On Freedom and Patriotism

I’ve recently been binge watching Last Week Tonight with John Oliver, and yesterday—in one of those inexplicable accidents of perfect timing—I watched the episodes in which Oliver takes on predator drones and interviews Edward Snowden. The segment on Snowden, which also covered the dangers of renewing the PATRIOT Act, reveals in stark detail just how little the average American knows about government surveillance programs, the exact nature of Snowden’s actions, and why he committed them.

I won’t natter on too long here, nor will I commit the heresy of paraphrasing (and therefore culling the humor from) Oliver’s interview with Snowden. Nonetheless, the implicit question is whether Snowden is a patriot or a traitor. Those who brand him a traitor are inclined to say that patriots defend their countries, their militaries, their elected leaders, and so on. But I’m disinclined to view the question that way. A patriot—a term I’m uncomfortable with, because it’s often used jingoistically—is one who holds the values of the nation first, with the goal of creating the best possible version of the nation: a more welcoming, tolerant America. (I’m turning “patriot” this way intentionally: otherwise, “the values of the nation” can become easily twisted to support reactionary, racist, sexist, and otherwise prejudicial worldviews. I prefer thinking of “inalienable rights” as universals.) In Oliver’s interview, the key moment is Snowden’s claim that we shouldn’t alter our behaviors to appease the government: if we do that, Snowden says, the government has succeeded in depriving us of our freedoms, thereby preventing any means of genuine reform.

Expressions of freedom and patriotic acts may not always appear that way: after all, the case for Snowden being a traitor—no matter what values or intentions compelled his leak of NSA data—rests on the fact that the disclosed information could prove harmful to U.S. interests at home and abroad. This debate is hardly news. To keep my thoughts in the realm of pop culture, a 2002 episode of Futurama (“A Taste of Freedom”) centers around the alien crab Dr. Zoidberg, who devours the flag. (You can read the episode blurb here.) Of course, in predictable cartoon fashion, the residents of Earth are dismayed and call for Zoidberg’s prosecution (and death), even as the bumbling Zoidberg tries to explain that desecrating the flag is the very embodiment of the freedom represented by the flag. The episode validates Zoidberg’s position: he has to light the flag on fire to attract a heat-seeking missile, thereby saving the inhabitants of Earth. (And, for the record, you can get the same spiel from President Andrew Shepherd’s speech at the end of Aaron Sorkin’s film The American President, if you want a more realistic defense of flag burning.)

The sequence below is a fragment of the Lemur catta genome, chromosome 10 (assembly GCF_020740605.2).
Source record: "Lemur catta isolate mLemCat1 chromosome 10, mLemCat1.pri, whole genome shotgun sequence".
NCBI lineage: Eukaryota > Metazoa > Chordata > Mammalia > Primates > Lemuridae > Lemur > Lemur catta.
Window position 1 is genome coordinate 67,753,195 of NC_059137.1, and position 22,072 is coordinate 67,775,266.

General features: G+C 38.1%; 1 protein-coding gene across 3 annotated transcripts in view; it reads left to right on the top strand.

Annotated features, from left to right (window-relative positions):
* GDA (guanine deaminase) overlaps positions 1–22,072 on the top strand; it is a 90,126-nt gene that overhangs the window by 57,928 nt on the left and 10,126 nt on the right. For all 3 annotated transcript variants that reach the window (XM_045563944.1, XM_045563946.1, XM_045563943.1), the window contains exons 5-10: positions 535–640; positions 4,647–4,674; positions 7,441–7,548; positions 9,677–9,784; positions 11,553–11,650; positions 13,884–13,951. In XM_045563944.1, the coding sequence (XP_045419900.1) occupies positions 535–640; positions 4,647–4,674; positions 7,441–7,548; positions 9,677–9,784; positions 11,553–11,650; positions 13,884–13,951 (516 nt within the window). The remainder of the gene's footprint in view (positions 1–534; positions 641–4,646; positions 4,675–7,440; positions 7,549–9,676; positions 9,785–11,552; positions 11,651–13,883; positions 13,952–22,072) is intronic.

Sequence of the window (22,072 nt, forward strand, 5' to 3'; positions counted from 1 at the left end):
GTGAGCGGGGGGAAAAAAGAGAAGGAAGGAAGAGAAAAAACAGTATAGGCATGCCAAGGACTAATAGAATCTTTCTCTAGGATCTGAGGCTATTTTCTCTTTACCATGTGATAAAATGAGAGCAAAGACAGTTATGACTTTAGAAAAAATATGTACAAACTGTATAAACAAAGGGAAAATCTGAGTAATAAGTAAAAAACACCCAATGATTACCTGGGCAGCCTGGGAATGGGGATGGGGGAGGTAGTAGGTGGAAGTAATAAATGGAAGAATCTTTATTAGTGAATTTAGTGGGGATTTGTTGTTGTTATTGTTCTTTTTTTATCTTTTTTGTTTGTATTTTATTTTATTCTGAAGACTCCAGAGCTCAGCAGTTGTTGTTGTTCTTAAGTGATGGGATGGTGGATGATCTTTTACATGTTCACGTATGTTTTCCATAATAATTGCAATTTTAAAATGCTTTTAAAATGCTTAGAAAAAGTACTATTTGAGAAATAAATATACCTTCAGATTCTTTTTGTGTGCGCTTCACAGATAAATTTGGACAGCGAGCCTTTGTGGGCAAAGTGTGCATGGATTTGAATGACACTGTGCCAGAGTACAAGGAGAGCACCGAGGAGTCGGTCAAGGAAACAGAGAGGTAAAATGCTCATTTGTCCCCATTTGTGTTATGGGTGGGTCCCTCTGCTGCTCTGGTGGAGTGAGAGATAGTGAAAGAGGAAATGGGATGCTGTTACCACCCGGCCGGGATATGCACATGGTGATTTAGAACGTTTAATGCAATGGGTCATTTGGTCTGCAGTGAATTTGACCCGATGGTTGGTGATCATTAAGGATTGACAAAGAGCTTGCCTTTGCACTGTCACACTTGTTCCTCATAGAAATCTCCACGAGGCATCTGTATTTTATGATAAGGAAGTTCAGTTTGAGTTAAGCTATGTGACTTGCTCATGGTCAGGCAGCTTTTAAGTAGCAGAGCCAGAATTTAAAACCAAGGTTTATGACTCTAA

My feelings about the Fourth of July are always lukewarm, because I’m uncomfortable with how patriotism, nationalism, and symbolism collude in condemning actions that actually embody the fundamental nature of American freedom, of American idealism. Defending freedom and liberty—that is, being a patriot—often entails doing things that are unpopular, that may rankle the public’s conservative thinking or its attachment to the symbols of that freedom. Snowden and Zoidberg may make an unseemly pair, but they both represent precisely this point. So, this Fourth of July, I hope that we can consider how freedom isn’t just the symbols of the flag, of ballparks, of fireworks. Freedom is the right to take unpopular stands, to question the actions of our leaders, and to stand up for fairness and equality.


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